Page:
Nitrification- The Motor of Aquaponics

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Nitrification is the process that drives most aquaponic systems, and yet, it is oftentimes poorly understood- even by experts.

Nitrogen in Aquaponics

nitrogen in aquaponicsNitrogen is one of the most important plant elements, but making it available depends very closely on the ability of system bacteria to add oxygen to ammonia and nitrite (both toxic) to produce nitrate- a relatively benign form of nitrogen that is plant available.

This process of oxidation is known as nitrification, and it serves a number of secondary functions in the system as well, including acidification of the system water.

You see, as the bacterial oxidize ammonia and nitrite, they release hydronium ions into the solution, making the system more acidic, naturally.

For people who want to run their systems in the optimal nutrient availability pH range, nitrification is the single most important process towards lowering pH.

Nitrifying Bacteria in Aquaponics

There has always been a perceived balance between pH and nitrification efficiency, based on the assumption that nitrification activity in aquaponic systems was primarily a function of two different groups of bacteria: Nitrosomonas spp., and Nitrobacter spp. 

In lab trials, these bacterial species have showed sensitivity to pH, with changes in pH affecting their ability to oxidize ammonia (Nitrosomonas) and nitrite (Nitrobacter).  It should be noted, that most nitrifying bacteria (studied so far at least), are total wimps when it comes to changing environmental variables.  This is important to know for two reasons:

  1. Changing your pH rapidly will reduce your nitrification efficiency
  2. Most nitrifiers are very hard to remove from the environment and culture in a lab.

Why Do I Need to Know This?

What does this have to do with the nitrification debate?  Well, point #1 tells us that perhaps many of the “system crashes” ascribed to running a system pH too low, may actually be attributed to decreasing system pH too quickly.

Point #2 tells us that Nitrosomonas and Nitrobacter may not really be the most important nitrifiers in systems- they’re simply the easiest groups to isolate and grow in a petri dish in a lab.

nitrification in aquaponics

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What does this mean?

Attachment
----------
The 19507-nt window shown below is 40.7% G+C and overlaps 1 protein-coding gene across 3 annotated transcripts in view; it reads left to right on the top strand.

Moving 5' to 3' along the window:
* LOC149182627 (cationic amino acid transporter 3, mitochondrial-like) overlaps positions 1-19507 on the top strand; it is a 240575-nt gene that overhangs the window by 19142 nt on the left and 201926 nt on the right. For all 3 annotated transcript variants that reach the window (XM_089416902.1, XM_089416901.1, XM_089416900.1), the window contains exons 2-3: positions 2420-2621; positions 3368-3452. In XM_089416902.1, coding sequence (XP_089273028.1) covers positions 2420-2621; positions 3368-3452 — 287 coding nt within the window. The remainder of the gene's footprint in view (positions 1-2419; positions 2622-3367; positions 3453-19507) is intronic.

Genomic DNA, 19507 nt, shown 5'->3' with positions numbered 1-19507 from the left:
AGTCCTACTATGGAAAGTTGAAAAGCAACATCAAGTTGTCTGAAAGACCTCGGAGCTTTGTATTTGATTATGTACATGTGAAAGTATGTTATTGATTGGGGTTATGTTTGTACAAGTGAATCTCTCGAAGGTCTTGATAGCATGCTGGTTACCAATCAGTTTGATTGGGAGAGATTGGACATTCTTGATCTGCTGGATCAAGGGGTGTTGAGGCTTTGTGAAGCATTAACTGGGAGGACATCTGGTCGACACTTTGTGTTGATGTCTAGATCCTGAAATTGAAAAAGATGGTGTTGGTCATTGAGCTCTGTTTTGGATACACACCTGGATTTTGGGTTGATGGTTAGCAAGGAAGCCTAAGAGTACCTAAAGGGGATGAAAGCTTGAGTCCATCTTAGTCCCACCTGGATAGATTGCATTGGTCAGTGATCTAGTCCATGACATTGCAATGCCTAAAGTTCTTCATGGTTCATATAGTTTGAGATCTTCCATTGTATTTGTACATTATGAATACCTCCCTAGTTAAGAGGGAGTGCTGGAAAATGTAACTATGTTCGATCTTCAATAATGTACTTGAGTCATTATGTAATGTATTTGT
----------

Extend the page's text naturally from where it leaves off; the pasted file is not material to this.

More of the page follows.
Well, it basically means that the hard and fast rules of nitrification may not be as hard and fast as they’re typically communicated.  There are many systems out there running very low pH ranges with great nitrification efficiency (including ours).  It may be that Nitrosomonas and Nitrobacter species are the primary nitrifiers in our system, but the reality is, we just don’t know.   What we do know is that our nitrification is efficient and excellent regardless of our system pH.

Nitrification in Soil

To put this in perspective- there are many acid soils and marine environments around the world, where nitrification occurs at remarkably low pH ranges.  Many of the nitrifiers in these environments aren’t members of the Nitrobacter or Nitrosomonas groups.  Many of them are unknown.

In a single shovel of soil, there’s an estimated 10,000 different species of bacteria, or roughly twice the number of bacteria currently known to science.  With that in mind, I think that it’s not just possible, but probable that there are some pretty interesting bacteria performing nitrifying functions in aquaponic systems around the world.

If you’re interested in more information on this subject, there are a number of resources out there, and I’ll plan on getting more information out as my time allows.  In the meantime, check out our BSA video detailing Biological Surface Area- arguably the most important system design element that fosters nitrification.

 

Ready to start your own aquaponics system?

Watch the video now:

 

2 Comments

  1. Hello, I was wondering how low can the PH go down before harm is done. I have a system pushing 9 months running and the PH will go down to 4, I will then add PH up to bring it back to mid 5’s to mid 6’s. It will go back down to 4 in about 3 days. Is it ok to run it at 4? Fish dont seem to care at all. ( FYI, I do add a teaspoon of Seabird guano (12-11-2) and 16 oz of worm tea every other day to boost nitrates, instead of adding more fish to my 150 gallon tank.) Never have ammonia nor nitrate readings to speak of. I grow tomatoes, cauliflower, broccoli, zucchini and lettuces.

    I also want you to know that I have enjoyed all the information that is on this website. It has been extremely helpful in my quest for aquaponic success.

    Reply
    • Whoa! 4.0 is way too low. It’s impressive but way too low. I would keep an eye on your nitrification. If you’re not seeing a bump in ammonia, then I would say 5 is the lowest I would recommend with 5.5-6.5 being the ideal range for your plants. Your fish will likely like it higher than even 5.5 though. My typical recommended range is between 6.2 and 6.7. I will say though that different systems are different. Yours is unique. Make sure you don’t have testing error (4 is really really low), but be careful about how you bring pH up too. Think about converting over to more carbonates down the road. I very seldom recommend this, but in your case I do.

      Reply

Trackbacks/Pingbacks

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